If you were lucky enough to be born with a natural flare for design and space, then you are very lucky! You probably just place things and they feel right. You naturally know what items go together and which don’t. The rest of us have to learn these tricks. Most of it is instinct, and that’s the trait of a creative person I guess.
What about me? I like to think that I’m creative, but I know there are a lot of people more creative than me! In my day job for example (I’m not sure if I’ve ever mentioned it before) but I co-run a design agency. We hire creative people to do what they do best, I do not design. I know what I like and I can generally describe it, but maybe couldn’t achieve it myself without some guidelines, rules or inspiration to follow. With Green&Mustard and my own interior endeavours, I rely on inspiration from Pinterest, Instagram and the wider internet to see exactly what I like before I recreate it in my own way. Sally on the other hand, has a very natural flare for styling and comes up with new and very unique concepts from scratch – I’m very jealous ?.
So, how do the rest of us learn how to do it? Well there are some basic rules that I find help and try to follow:
1. Give it some space!!
Overcrowding, too much clutter and too many things shouting for your attention at once does not make for good design. Ever heard of the two thirds rule? It’s a basic principle that, when applied to design, mean you can occupy the two thirds but should leave the final third free. It works! Use it for placement of artwork on walls, positioning of furniture and much more…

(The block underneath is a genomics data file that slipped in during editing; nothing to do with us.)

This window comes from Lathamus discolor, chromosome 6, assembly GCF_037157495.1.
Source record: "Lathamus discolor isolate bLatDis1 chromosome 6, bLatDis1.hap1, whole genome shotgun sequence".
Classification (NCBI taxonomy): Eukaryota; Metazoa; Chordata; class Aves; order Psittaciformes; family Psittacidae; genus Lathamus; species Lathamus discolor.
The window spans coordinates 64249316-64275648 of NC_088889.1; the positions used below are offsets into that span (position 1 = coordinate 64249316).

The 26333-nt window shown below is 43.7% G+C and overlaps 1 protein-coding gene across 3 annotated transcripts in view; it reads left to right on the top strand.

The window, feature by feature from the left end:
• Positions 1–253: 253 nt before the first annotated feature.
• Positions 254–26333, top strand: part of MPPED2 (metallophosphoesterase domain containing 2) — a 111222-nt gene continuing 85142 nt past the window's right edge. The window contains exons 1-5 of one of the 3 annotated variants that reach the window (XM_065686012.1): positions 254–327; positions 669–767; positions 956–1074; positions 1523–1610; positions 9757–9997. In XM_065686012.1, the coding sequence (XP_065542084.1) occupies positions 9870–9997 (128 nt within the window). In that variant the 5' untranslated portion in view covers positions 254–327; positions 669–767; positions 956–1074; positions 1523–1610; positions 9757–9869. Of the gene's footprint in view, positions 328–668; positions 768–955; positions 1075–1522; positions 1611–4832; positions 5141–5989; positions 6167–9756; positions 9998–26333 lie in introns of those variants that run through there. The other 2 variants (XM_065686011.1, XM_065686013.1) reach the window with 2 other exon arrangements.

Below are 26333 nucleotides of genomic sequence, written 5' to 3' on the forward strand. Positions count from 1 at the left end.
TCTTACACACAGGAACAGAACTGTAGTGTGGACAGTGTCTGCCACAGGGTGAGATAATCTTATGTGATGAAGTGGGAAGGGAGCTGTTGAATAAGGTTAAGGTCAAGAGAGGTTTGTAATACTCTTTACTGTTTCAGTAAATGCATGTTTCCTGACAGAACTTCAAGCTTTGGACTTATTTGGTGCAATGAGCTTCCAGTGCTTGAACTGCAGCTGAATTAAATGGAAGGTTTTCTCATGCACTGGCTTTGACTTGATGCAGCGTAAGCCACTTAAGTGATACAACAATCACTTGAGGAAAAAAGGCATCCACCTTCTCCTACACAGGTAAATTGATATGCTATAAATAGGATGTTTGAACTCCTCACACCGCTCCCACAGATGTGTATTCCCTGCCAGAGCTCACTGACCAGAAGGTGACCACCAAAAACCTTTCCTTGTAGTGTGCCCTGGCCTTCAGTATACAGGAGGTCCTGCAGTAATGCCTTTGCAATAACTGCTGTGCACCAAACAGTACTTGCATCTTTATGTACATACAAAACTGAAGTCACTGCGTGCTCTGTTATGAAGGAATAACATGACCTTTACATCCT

(via Design Milk)
1. Style in odd numbers
It’s an old trick from floristry, but applies on a wider basis too. Group items in odd numbers, it add more interest for the eye and allows them to cluster together more effectively without grouping visually.
(german pottery via Pinterest. Cactus vases from Conran Shop).
2. Have a focal point
And please don’t let it be the TV! ? a focal point can be a fireplace, feature wall or artwork, a coffee table with styles items on top, a collections of items or ever a window. Having too many (more than one) focal point does not work – it’s just makes them compete and neither will win!
Abigail Ahern is the queen of creating interest and focus points. She does this with colour and light and we love this fireplace shot!
This beautiful garden room creates a focus point with placement of furniture. You’re eye is drawn into the centre point of the chairs and the light fitting helps too!
Lighting is so important! If you light everything equally you can lost the effect of a focal point. Table lamps and floor lights bring the light lower into the room and highlight objects and areas that might not be the focus in daylight.
If you use a centre ceiling light, give it some impact. A shade on a bulb says something about your style – finish the job and get something intentional and considered.
4. Be considered with colour
How do you want your room to feel? Relaxing? Inspiring? Invigorating? I’m sure all these words link to particular colours in your mind, so let your instinct guide you. Try not to be too faddy. Everyone likes a follow trends, but can you style them in rather than fix them? I.e. Wallpapering and painting is more permanent and labour intensive/costly than changing the cushions on your sofa. Read our blog entry about how to reinvent your room rather than redecorating for tips on this.
That’s my top five, I’m sure there are not! Feel free to suggest your tips in the comments below.
Thanks for reading 🙂